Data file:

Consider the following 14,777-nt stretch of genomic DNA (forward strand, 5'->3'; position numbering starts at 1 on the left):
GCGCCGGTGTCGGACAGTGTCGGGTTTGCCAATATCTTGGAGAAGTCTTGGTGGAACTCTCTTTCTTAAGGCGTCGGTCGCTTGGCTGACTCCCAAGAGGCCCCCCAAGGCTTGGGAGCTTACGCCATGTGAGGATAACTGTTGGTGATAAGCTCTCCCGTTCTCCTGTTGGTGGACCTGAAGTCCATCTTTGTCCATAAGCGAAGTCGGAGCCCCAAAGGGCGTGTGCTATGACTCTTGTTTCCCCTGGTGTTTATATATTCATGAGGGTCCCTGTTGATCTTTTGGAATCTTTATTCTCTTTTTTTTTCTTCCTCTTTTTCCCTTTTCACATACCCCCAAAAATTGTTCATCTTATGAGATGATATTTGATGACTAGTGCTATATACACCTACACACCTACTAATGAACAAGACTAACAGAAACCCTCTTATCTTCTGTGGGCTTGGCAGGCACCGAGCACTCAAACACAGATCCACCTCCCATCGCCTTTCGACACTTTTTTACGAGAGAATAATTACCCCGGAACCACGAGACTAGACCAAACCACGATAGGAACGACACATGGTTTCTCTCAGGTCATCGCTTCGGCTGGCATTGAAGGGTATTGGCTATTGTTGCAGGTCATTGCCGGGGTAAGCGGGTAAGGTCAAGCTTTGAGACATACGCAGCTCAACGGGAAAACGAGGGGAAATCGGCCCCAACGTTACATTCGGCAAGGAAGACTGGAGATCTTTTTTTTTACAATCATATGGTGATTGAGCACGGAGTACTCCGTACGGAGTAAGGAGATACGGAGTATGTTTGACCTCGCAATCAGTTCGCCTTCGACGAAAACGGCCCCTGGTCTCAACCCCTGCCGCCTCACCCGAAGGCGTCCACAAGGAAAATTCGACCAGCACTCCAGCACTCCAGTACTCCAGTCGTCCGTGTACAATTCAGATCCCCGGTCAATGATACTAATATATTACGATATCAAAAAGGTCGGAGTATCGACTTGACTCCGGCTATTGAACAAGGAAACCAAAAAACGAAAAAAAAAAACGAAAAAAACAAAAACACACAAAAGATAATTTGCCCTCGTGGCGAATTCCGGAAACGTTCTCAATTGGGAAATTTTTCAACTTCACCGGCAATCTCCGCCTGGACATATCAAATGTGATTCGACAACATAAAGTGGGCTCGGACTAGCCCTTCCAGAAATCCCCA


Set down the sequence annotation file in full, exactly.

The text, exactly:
Consider the following 14,777-nt stretch of genomic DNA (forward strand, 5'->3'; position numbering starts at 1 on the left):
GCGCCGGTGTCGGACAGTGTCGGGTTTGCCAATATCTTGGAGAAGTCTTGGTGGAACTCTCTTTCTTAAGGCGTCGGTCGCTTGGCTGACTCCCAAGAGGCCCCCCAAGGCTTGGGAGCTTACGCCATGTGAGGATAACTGTTGGTGATAAGCTCTCCCGTTCTCCTGTTGGTGGACCTGAAGTCCATCTTTGTCCATAAGCGAAGTCGGAGCCCCAAAGGGCGTGTGCTATGACTCTTGTTTCCCCTGGTGTTTATATATTCATGAGGGTCCCTGTTGATCTTTTGGAATCTTTATTCTCTTTTTTTTTCTTCCTCTTTTTCCCTTTTCACATACCCCCAAAAATTGTTCATCTTATGAGATGATATTTGATGACTAGTGCTATATACACCTACACACCTACTAATGAACAAGACTAACAGAAACCCTCTTATCTTCTGTGGGCTTGGCAGGCACCGAGCACTCAAACACAGATCCACCTCCCATCGCCTTTCGACACTTTTTTACGAGAGAATAATTACCCCGGAACCACGAGACTAGACCAAACCACGATAGGAACGACACATGGTTTCTCTCAGGTCATCGCTTCGGCTGGCATTGAAGGGTATTGGCTATTGTTGCAGGTCATTGCCGGGGTAAGCGGGTAAGGTCAAGCTTTGAGACATACGCAGCTCAACGGGAAAACGAGGGGAAATCGGCCCCAACGTTACATTCGGCAAGGAAGACTGGAGATCTTTTTTTTTACAATCATATGGTGATTGAGCACGGAGTACTCCGTACGGAGTAAGGAGATACGGAGTATGTTTGACCTCGCAATCAGTTCGCCTTCGACGAAAACGGCCCCTGGTCTCAACCCCTGCCGCCTCACCCGAAGGCGTCCACAAGGAAAATTCGACCAGCACTCCAGCACTCCAGTACTCCAGTCGTCCGTGTACAATTCAGATCCCCGGTCAATGATACTAATATATTACGATATCAAAAAGGTCGGAGTATCGACTTGACTCCGGCTATTGAACAAGGAAACCAAAAAACGAAAAAAAAAAACGAAAAAAACAAAAACACACAAAAGATAATTTGCCCTCGTGGCGAATTCCGGAAACGTTCTCAATTGGGAAATTTTTCAACTTCACCGGCAATCTCCGCCTGGACATATCAAATGTGATTCGACAACATAAAGTGGGCTCGGACTAGCCCTTCCAGAAATCCCCA